Oversubscription Privilege

Definition of 'Oversubscription Privilege'


A privilege provided to existing shareholders in a company when the company issues a rights or warrants offering. This enables shareholders to "subscribe" to purchase extra shares that are not picked up by the remaining shareholders.

When a company issues a rights or warrants offering, existing shareholders are given the option to maintain their current percentage of ownership in the company by acquiring the rights to further shares. If any current shareholders decide to not accept all of the rights for which they are eligible, these extra rights/warrants become available to the rest of the shareholders at a predetermined ratio (ie. the right to purchase 0.25 shares for every existing share held).

Investopedia explains 'Oversubscription Privilege'


There will always be a maximum number of rights or warrants available on the whole, and should there be more oversubscription demand than supply available, whatever is left over will be allocated on a pro-rata basis to those who pick up their oversubscription privilege.

Companies that decide to issue a rights or warrants offering do so in lieu of a secondary stock offering, which would be available to other investors as well. While the goal of all three offerings is to raise capital for the issuer, if a company bypasses conducting a secondary stock offering, then it shows investor demand is not high enough for them to do so.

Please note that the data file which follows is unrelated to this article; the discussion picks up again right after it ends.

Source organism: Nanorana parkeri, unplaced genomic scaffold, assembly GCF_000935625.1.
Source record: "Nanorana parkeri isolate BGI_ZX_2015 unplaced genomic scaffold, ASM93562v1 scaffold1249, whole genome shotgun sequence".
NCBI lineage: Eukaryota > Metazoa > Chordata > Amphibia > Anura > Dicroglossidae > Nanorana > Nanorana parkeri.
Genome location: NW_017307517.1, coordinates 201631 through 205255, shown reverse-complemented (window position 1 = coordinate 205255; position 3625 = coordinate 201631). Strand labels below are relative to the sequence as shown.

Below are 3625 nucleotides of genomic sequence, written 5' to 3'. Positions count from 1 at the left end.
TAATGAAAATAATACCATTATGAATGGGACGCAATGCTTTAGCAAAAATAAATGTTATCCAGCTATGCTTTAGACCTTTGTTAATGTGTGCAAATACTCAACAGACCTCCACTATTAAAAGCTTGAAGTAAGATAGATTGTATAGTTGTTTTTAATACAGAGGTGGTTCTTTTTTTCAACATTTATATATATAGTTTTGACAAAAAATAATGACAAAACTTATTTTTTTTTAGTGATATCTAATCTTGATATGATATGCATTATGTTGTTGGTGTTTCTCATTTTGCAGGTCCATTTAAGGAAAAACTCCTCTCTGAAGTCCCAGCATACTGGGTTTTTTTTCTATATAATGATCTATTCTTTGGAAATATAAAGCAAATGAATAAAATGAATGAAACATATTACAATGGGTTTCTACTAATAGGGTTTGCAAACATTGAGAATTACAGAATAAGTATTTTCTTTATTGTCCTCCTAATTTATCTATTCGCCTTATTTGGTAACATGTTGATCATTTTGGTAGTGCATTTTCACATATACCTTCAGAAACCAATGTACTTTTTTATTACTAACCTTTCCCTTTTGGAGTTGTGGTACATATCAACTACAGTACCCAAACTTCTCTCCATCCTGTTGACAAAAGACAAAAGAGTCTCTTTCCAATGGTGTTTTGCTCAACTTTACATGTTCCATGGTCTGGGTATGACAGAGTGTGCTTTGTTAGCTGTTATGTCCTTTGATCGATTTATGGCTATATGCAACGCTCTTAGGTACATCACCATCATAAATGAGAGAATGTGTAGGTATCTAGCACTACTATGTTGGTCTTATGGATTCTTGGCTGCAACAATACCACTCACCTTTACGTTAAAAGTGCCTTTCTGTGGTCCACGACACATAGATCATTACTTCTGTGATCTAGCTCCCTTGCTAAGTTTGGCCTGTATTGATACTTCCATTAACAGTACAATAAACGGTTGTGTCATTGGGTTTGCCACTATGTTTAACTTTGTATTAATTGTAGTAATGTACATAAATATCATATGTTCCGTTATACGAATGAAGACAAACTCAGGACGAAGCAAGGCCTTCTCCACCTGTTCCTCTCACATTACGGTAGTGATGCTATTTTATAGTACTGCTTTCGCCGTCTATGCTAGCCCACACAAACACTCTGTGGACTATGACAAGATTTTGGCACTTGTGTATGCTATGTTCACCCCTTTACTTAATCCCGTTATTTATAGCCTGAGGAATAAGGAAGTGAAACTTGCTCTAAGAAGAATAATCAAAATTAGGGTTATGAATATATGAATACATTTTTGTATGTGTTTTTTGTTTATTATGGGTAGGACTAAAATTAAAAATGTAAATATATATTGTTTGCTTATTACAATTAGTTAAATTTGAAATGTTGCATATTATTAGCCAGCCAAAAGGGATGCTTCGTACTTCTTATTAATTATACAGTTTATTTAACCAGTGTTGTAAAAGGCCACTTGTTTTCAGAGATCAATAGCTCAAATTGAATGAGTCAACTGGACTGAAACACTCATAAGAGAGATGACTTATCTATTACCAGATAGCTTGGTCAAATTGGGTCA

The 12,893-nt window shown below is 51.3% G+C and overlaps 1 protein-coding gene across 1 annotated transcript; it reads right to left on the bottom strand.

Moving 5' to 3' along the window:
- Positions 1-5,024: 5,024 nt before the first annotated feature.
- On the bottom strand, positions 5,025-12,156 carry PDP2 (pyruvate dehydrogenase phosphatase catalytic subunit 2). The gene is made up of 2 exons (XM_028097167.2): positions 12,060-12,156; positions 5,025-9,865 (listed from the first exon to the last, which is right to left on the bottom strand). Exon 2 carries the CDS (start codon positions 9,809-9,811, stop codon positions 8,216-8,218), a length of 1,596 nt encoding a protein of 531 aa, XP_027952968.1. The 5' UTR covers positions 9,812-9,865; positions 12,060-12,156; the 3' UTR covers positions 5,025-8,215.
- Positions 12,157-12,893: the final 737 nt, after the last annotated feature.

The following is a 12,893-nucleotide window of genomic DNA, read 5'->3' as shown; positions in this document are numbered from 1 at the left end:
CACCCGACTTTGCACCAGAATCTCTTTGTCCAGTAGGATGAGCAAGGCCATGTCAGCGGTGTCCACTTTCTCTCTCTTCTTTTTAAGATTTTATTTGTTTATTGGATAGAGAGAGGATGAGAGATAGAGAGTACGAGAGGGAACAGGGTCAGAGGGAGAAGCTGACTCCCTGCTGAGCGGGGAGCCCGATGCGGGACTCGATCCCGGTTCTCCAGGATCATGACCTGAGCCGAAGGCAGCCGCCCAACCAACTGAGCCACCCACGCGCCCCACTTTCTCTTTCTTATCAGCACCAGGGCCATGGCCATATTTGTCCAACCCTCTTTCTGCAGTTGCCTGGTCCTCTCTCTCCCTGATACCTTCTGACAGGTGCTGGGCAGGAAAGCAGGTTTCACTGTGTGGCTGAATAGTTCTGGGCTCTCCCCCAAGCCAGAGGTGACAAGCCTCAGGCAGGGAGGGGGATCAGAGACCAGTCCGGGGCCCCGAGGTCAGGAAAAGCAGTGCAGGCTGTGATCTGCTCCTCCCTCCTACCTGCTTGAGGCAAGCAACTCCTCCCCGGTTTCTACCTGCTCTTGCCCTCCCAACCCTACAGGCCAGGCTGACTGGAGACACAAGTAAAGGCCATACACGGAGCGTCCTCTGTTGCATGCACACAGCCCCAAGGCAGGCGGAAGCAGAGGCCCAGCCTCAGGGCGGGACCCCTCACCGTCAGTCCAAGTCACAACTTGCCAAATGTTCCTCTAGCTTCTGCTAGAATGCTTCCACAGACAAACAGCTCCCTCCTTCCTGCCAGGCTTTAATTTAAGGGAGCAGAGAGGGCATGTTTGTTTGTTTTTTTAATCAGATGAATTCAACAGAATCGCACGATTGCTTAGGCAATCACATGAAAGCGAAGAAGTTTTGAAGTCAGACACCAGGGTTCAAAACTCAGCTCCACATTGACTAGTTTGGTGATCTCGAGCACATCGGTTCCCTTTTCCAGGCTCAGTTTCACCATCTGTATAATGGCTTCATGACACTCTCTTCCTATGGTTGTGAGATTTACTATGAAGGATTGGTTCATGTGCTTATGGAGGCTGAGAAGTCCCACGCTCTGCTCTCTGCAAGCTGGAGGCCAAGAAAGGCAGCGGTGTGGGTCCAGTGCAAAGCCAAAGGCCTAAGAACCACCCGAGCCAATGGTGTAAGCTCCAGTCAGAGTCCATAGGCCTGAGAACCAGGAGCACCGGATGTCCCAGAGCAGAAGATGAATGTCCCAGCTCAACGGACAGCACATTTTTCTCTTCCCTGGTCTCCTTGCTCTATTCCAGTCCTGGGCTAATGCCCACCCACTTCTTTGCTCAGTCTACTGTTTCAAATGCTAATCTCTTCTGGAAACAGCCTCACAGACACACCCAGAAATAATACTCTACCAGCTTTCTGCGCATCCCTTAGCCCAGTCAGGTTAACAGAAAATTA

comments powered by Disqus
Hot Definitions
  1. National Best Bid and Offer - NBBO

    A term applying to the SEC requirement that brokers must guarantee customers the best available ask price when they buy securities and the best available bid price when they sell securities.
  2. Maintenance Margin

    The minimum amount of equity that must be maintained in a margin account. In the context of the NYSE and FINRA, after an investor has bought securities on margin, the minimum required level of margin is 25% of the total market value of the securities in the margin account.
  3. Leased Bank Guarantee

    A bank guarantee that is leased to a third party for a specific fee. The issuing bank will conduct due diligence on the creditworthiness of the customer looking to secure a bank guarantee, then lease a guarantee to that customer for a set amount of money and over a set period of time, typically less than two years.
  4. Degree Of Financial Leverage - DFL

    A ratio that measures the sensitivity of a company’s earnings per share (EPS) to fluctuations in its operating income, as a result of changes in its capital structure. Degree of Financial Leverage (DFL) measures the percentage change in EPS for a unit change in earnings before interest and taxes (EBIT).
  5. Jeff Bezos

    Self-made billionaire Jeff Bezos is famous for founding online retail giant Amazon.com.
  6. Re-fracking

    Re-fracking is the practice of returning to older wells that had been fracked in the recent past to capitalize on newer, more effective extraction technology. Re-fracking can be effective on especially tight oil deposits – where the shale products low yields – to extend their productivity.
Trading Center